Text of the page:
Henceyporous articles of polytetrafluoroethylene have usually been produced by a method comprising mixing polytetrafluoroethylene with a soluble organic or inorganic finely divided substance, moldiing the mixture, and then removing the finel divided substance by dissolving, or by a method comprising-sintering polytetrafluoroethylene. The first of these methods has the defect that the finely divided substance tends to remain in the moldedarticle.

An object of this invention is to provide a process for producing a porous polytetrafluoroethylene article containing fine open cells and having high strength,-good pliability and large gas-permeability by stretching a sheet 70 of polytetrafluoroethylene at least biaxially.

Another object of this invention is to provide a. process for producing a porous film of polytetrafluoroethylene containing fine open cells and having high strength, good pliability and large gas-permeability by stretching a sheet of polytetrafluoroethylene at least biaxiall in a nonsolvent for polytetrafluoroethylene.

According to this invention, there is provided a process for producing a porous article of polytetrafluoroethylene, which comprises stretching a sheet of polytetrafluoroethylene in at least two directions to 1.5 to 5 times the original dimension in each direction at a temperature of from -10 C. to 200 C.

When a polytetrafluoroethylene sheet is stretched in one direction, the stretched sheet has little or no gas-permeability and has hardly any practical value. But by stretching the sheet biaxially, it attains large gas-permeability. The size of the fine pores formed in the stretched sheet is very small, and the pressure dependence of the gaspermeability is extremely small.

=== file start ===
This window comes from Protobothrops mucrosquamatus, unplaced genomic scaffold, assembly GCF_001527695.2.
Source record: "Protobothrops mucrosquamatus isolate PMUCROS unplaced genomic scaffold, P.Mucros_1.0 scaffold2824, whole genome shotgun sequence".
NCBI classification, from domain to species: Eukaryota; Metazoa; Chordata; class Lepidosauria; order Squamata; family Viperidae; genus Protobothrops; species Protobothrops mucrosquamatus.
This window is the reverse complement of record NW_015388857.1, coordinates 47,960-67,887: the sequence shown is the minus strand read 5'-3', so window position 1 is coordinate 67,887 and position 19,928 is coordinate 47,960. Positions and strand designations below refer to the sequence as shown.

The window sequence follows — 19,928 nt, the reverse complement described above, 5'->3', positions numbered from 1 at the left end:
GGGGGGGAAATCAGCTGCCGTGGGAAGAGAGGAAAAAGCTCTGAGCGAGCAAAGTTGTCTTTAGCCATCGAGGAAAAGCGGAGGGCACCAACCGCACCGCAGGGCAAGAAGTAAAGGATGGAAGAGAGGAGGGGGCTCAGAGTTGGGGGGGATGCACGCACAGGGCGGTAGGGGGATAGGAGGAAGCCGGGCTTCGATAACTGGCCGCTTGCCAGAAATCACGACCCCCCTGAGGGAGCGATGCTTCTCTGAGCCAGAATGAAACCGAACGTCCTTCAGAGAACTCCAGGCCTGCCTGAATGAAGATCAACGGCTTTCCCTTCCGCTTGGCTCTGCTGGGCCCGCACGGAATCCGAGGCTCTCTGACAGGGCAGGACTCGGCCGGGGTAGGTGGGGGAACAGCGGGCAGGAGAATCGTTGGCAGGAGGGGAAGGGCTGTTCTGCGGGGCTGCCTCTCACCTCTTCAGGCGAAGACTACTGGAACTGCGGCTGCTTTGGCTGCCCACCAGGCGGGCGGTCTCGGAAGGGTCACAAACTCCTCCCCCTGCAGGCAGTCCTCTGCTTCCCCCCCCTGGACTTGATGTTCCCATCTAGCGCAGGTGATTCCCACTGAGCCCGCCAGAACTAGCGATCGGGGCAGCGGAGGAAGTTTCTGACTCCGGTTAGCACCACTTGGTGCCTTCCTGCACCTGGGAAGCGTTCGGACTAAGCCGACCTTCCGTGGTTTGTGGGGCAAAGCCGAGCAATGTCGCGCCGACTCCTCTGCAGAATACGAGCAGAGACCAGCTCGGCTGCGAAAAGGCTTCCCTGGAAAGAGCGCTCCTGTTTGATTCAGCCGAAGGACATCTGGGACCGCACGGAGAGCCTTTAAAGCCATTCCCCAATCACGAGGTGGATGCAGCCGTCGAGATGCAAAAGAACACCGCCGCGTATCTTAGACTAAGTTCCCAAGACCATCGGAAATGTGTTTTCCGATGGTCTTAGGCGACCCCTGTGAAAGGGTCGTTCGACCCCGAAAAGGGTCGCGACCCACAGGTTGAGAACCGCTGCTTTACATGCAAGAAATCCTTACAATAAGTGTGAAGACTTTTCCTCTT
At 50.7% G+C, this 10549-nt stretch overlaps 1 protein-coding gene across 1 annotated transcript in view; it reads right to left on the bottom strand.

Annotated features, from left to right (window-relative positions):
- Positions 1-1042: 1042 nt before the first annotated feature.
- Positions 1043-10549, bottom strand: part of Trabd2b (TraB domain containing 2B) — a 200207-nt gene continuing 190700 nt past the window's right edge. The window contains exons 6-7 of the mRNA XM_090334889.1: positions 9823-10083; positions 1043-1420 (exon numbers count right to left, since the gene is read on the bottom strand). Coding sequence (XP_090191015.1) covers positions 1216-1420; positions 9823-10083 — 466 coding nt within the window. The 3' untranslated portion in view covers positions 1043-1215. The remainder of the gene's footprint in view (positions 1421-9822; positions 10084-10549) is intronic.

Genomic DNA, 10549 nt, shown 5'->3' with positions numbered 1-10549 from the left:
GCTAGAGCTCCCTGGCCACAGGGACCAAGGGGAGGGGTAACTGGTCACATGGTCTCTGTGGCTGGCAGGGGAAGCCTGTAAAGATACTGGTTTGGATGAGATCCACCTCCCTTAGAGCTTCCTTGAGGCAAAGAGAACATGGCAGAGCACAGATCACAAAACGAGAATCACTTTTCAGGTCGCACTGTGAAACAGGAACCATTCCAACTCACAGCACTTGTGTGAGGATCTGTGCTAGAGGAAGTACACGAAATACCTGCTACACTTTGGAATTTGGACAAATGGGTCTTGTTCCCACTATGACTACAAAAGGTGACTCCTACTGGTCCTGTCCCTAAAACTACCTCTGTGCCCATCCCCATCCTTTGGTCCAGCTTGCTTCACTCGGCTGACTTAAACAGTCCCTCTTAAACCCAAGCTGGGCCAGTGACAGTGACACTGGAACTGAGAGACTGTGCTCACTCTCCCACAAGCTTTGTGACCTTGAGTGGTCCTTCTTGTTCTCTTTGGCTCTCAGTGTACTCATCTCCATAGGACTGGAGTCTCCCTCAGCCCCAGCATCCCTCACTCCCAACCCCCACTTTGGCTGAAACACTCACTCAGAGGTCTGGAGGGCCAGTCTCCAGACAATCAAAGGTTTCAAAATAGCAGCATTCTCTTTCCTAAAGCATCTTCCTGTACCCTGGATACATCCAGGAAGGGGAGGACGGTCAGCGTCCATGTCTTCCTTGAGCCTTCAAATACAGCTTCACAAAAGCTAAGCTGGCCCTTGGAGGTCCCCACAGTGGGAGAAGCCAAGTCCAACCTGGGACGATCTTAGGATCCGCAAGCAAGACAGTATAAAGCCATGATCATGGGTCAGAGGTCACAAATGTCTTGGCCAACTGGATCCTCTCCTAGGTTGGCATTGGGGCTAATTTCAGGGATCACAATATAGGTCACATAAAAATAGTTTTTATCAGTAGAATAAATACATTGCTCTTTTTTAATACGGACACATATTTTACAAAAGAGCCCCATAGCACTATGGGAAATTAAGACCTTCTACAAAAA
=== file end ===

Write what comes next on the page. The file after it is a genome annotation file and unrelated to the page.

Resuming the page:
The fact that the porous polytetrafluoroethylene sheet obtained by the present invention has open cells is demonstreated by its possession of large gas-permeability (for example,

' 10% 2moi-mm.

em. -m1n.-cm. Hg in the case of air). Furthermore, the cells or pores formed in the stretched sheet are fine, and those having a size below about the mean free path of a permeating gas such as oxygen or nitrogen are predominant. This can be assumed from the following fact. If the size of the pores is above and about the mean free path of the permeating gas molecules, a majority of the permeating gas fiow constitutes a viscous flow, and therefore, the pressure dependence of the permeability is large. On the other hand, if the pore size is below the mean free path of the permeating gas molecules, a molecular flow is predominant, and the pressure dependence of the gaspermeability is small. If the molecular flow occurs ideally, there is no pressure dependence of gas-permeability.

The porous sheet of polytetrafluoroethylene obtained by the present invention has a very small pressure dependence of gas-permeability, and it can be assumed that its pore size is fine.

Another advantage of the present invention is that porous polytetrafluoroethylene articles of small impurity content can be obtained. For example, if a commercially available polytetrafluoroethylene sheet is used as the starting material, no impurities other than those contained in the starting sheet exist in the resulting porous article since no additive or mixture is used in the process of producing the porous article.